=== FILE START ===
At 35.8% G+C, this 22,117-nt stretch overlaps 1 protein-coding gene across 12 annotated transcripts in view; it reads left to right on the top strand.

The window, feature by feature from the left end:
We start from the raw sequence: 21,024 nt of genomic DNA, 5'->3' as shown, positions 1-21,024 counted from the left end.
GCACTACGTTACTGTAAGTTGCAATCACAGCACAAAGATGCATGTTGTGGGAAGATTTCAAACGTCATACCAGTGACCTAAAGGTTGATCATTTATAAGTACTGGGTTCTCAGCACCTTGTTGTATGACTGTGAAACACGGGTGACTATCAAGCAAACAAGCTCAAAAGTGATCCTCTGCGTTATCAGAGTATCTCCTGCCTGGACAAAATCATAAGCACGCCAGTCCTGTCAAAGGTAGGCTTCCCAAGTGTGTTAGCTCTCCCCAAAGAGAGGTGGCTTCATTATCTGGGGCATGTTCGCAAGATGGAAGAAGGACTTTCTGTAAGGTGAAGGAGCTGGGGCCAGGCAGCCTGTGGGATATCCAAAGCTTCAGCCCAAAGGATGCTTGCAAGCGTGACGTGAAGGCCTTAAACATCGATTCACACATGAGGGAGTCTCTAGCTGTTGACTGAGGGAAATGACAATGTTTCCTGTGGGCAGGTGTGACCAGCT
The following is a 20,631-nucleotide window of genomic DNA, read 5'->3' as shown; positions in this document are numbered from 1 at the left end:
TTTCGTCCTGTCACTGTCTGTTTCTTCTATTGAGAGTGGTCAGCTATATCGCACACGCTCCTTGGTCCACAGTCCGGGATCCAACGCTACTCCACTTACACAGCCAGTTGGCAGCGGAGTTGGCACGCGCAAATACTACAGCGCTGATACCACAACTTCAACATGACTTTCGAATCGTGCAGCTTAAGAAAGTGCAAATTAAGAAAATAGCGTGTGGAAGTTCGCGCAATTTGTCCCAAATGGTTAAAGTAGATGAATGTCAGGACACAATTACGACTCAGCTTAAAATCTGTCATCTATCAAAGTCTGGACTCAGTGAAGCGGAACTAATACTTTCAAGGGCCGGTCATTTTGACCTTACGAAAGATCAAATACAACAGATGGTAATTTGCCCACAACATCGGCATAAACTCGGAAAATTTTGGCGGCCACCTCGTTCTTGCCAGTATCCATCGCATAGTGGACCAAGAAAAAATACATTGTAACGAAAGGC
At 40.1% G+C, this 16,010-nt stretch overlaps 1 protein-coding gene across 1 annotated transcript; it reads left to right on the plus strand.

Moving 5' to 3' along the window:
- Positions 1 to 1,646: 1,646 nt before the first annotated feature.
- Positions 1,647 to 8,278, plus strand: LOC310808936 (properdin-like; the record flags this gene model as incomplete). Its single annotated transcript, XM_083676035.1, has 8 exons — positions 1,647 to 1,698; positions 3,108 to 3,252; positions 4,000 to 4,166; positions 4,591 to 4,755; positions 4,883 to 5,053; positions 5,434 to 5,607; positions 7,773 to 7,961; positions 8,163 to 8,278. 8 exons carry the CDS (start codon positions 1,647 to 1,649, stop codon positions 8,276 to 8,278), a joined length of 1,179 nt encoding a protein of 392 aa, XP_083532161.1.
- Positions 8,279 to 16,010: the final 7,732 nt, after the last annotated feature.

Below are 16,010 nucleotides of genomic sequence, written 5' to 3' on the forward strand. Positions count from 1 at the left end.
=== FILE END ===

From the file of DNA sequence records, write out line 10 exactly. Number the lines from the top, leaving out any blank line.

- Positions 1,647 to 8,278, plus strand: LOC310808936 (properdin-like; the record flags this gene model as incomplete). Its single annotated transcript, XM_083676035.1, has 8 exons — positions 1,647 to 1,698; positions 3,108 to 3,252; positions 4,000 to 4,166; positions 4,591 to 4,755; positions 4,883 to 5,053; positions 5,434 to 5,607; positions 7,773 to 7,961; positions 8,163 to 8,278. 8 exons carry the CDS (start codon positions 1,647 to 1,649, stop codon positions 8,276 to 8,278), a joined length of 1,179 nt encoding a protein of 392 aa, XP_083532161.1.